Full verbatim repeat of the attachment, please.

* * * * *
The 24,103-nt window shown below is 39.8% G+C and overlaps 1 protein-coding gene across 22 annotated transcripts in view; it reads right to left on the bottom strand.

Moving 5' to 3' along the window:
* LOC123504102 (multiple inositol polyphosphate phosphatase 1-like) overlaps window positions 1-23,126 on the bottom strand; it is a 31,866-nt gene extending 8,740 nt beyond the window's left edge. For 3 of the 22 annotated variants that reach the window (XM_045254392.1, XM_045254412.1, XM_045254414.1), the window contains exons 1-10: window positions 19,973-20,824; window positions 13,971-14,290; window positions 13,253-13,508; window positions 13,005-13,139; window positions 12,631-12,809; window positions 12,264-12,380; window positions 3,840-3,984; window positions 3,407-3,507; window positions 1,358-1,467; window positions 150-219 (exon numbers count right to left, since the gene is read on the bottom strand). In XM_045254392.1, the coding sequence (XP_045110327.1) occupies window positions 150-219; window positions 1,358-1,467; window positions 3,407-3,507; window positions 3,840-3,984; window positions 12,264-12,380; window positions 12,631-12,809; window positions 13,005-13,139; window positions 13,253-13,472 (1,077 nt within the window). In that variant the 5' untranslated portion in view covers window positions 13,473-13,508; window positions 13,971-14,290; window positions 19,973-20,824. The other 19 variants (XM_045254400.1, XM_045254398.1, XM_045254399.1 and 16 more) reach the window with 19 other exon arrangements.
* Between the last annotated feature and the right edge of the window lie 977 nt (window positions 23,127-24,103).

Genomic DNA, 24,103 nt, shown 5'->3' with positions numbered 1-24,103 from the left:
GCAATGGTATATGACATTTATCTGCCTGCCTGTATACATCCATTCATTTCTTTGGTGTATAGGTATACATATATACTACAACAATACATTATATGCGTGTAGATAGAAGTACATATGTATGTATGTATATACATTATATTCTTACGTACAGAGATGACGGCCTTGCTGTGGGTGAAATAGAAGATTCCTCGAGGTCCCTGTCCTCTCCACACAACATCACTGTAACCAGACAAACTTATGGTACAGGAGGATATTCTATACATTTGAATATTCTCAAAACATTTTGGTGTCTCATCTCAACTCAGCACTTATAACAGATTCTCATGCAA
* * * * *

The 24,103-nt window shown below is 39.8% G+C and overlaps 1 protein-coding gene across 22 annotated transcripts in view; it reads right to left on the bottom strand.

Moving 5' to 3' along the window:
* LOC123504102 (multiple inositol polyphosphate phosphatase 1-like) overlaps window positions 1-23,126 on the bottom strand; it is a 31,866-nt gene extending 8,740 nt beyond the window's left edge. For 3 of the 22 annotated variants that reach the window (XM_045254392.1, XM_045254412.1, XM_045254414.1), the window contains exons 1-10: window positions 19,973-20,824; window positions 13,971-14,290; window positions 13,253-13,508; window positions 13,005-13,139; window positions 12,631-12,809; window positions 12,264-12,380; window positions 3,840-3,984; window positions 3,407-3,507; window positions 1,358-1,467; window positions 150-219 (exon numbers count right to left, since the gene is read on the bottom strand). In XM_045254392.1, the coding sequence (XP_045110327.1) occupies window positions 150-219; window positions 1,358-1,467; window positions 3,407-3,507; window positions 3,840-3,984; window positions 12,264-12,380; window positions 12,631-12,809; window positions 13,005-13,139; window positions 13,253-13,472 (1,077 nt within the window). In that variant the 5' untranslated portion in view covers window positions 13,473-13,508; window positions 13,971-14,290; window positions 19,973-20,824. The other 19 variants (XM_045254400.1, XM_045254398.1, XM_045254399.1 and 16 more) reach the window with 19 other exon arrangements.
* Between the last annotated feature and the right edge of the window lie 977 nt (window positions 23,127-24,103).

Genomic DNA, 24,103 nt, shown 5'->3' with positions numbered 1-24,103 from the left:
GCAATGGTATATGACATTTATCTGCCTGCCTGTATACATCCATTCATTTCTTTGGTGTATAGGTATACATATATACTACAACAATACATTATATGCGTGTAGATAGAAGTACATATGTATGTATGTATATACATTATATTCTTACGTACAGAGATGACGGCCTTGCTGTGGGTGAAATAGAAGATTCCTCGAGGTCCCTGTCCTCTCCACACAACATCACTGTAACCAGACAAACTTATGGTACAGGAGGATATTCTATACATTTGAATATTCTCAAAACATTTTGGTGTCTCATCTCAACTCAGCACTTATAACAGATTCTCATGCAA